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Oceanside's Prince Of Peace Abbey Spiritual Leader To Step Down

Father Charles Wright, Abbot of the Prince of Peace Abbey, Oceanside. May 5 2015
Richard Klein
Father Charles Wright, Abbot of the Prince of Peace Abbey, Oceanside. May 5 2015
Oceanside's Prince Of Peace Abbey Spiritual Leader To Step Down
Oceanside's Prince Of Peace Abbey Spiritual Leader To Step Down
The Rev. Charles Wright, head of the Prince of Peace Abbey for the past two decades, will resign this summer on his 80th birthday.

The Rev. Charles Wright, head of the Prince of Peace Abbey for the past two decades, smiles as he rings the bell hanging outside the door of a small, cluttered workshop. It's tucked away in the back of the Benedictine monastery that sits in the hills above Oceanside.

“The rock shop,” he says as he enters.

Wright has not had much time in the past few decades to pursue his hobby, but his enthusiasm is still plain to see.

“This is petrified wood," he said, holding up a piece of amber agate to catch the sunlight. "Can you see the grain in that?"

He used to love making things with stones, agates and fossils, and several of his petrified wood tabletops can be found around the abbey. Wright hopes to find more time to be creative again with his hands after he resigns as abbot this summer — on his 80th birthday.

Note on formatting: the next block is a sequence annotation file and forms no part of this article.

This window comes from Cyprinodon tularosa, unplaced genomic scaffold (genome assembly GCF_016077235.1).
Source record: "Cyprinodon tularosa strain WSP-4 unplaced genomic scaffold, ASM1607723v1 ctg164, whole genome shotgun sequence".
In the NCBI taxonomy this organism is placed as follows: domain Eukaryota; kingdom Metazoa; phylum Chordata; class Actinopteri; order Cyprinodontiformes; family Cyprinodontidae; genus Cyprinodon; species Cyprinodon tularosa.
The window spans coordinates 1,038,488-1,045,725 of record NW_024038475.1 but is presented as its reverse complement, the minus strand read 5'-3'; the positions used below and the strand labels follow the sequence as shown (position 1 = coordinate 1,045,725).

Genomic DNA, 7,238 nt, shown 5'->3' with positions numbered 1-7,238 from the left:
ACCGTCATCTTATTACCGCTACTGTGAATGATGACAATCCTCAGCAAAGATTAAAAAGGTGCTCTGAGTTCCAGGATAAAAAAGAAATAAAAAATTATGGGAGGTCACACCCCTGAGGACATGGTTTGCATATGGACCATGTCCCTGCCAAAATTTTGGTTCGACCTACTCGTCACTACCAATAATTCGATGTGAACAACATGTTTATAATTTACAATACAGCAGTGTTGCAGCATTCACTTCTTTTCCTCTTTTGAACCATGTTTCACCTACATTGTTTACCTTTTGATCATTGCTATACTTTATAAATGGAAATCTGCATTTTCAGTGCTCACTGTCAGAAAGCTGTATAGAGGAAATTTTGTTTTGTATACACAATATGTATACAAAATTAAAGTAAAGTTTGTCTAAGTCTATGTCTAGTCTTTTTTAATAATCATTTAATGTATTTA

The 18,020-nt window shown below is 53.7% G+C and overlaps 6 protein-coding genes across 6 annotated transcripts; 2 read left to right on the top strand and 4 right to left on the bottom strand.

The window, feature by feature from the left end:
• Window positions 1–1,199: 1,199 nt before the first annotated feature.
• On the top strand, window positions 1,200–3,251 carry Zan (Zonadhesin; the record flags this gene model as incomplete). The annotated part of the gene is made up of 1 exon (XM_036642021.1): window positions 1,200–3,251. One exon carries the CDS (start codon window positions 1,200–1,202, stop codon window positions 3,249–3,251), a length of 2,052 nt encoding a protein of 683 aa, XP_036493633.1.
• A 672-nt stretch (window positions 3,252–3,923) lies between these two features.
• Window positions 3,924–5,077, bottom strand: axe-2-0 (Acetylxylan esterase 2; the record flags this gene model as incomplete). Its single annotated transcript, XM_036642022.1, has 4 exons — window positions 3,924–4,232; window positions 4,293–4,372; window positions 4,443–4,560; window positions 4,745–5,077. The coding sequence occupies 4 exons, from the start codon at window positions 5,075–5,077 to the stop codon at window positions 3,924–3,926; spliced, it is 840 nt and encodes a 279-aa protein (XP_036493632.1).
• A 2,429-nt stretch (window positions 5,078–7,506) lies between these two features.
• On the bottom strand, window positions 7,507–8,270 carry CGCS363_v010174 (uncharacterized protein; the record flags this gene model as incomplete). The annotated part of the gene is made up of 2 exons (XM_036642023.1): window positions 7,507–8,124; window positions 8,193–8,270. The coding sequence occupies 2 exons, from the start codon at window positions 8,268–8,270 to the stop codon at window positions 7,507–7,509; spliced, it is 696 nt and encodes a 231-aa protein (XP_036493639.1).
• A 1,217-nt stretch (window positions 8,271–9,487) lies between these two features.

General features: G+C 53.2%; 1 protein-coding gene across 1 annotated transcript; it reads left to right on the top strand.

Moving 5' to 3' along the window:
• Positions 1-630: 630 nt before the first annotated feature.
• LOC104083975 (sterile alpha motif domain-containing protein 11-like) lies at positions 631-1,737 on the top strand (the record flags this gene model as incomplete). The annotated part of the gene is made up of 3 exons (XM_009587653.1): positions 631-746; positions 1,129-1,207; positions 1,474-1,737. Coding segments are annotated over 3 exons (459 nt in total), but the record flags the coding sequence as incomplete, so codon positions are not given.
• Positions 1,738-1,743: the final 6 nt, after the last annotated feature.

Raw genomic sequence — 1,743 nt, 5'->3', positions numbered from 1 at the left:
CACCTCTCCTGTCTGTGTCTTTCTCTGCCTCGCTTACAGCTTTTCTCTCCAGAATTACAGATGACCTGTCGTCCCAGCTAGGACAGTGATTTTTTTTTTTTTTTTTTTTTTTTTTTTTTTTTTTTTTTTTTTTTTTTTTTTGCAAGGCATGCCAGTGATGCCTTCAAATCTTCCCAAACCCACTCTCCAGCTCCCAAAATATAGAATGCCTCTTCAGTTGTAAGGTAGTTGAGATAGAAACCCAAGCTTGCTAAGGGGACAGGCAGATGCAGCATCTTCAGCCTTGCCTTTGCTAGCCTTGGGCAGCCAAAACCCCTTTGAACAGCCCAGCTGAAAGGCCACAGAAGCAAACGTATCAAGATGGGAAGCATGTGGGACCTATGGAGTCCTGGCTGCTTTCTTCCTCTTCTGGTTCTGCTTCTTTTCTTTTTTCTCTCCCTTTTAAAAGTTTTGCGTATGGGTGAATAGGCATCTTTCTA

Taking the vows

The man known as "Father Charles" at the Prince of Peace Abbey took his vows there 51 years ago. He was elected abbot in 1994.

“I never asked for this job,” Wright said. “In fact, when I came to the monastery in 1961, I never expected to go on to the priesthood."

But as it turned out, the priesthood became his life.

“Because I tried so many things out. I worked in Los Angeles in the commercial field. I was in the Army for two years, and I was at San Diego State for four," he said. "I tried a lot of things out. So I said, 'I don’t think I’d be any happier any place else.' This is it."

Wright will stay in the monastery after he resigns. He'll take three months off, one of which will be spent in Rome.

"We get three months off every 50 years," he says, laughing.

What will it be like to live in the Prince of Peace Abbey with somebody else as the abbot?

“I don’t know,” Wright said, smiling mischievously. “You see, we’ve gone over 50 years with only one change of leadership, and that’s very uncommon.”

The first — and only — other abbot at Prince of Peace, the Rev. Claude Ehringer, was elected in 1983, though building the abbey began in the late 1950s.

Wright says the future is uncertain. It’s harder now to find men willing to commit themselves for life.

Benedictine monks take vows: Not of poverty, chastity and obedience, but of stability, fidelity and obedience.

“Right now, when you become a member of the community, you must come in for life after six months as a postulant, one year as a novice and three years in simple vows,” Wright said.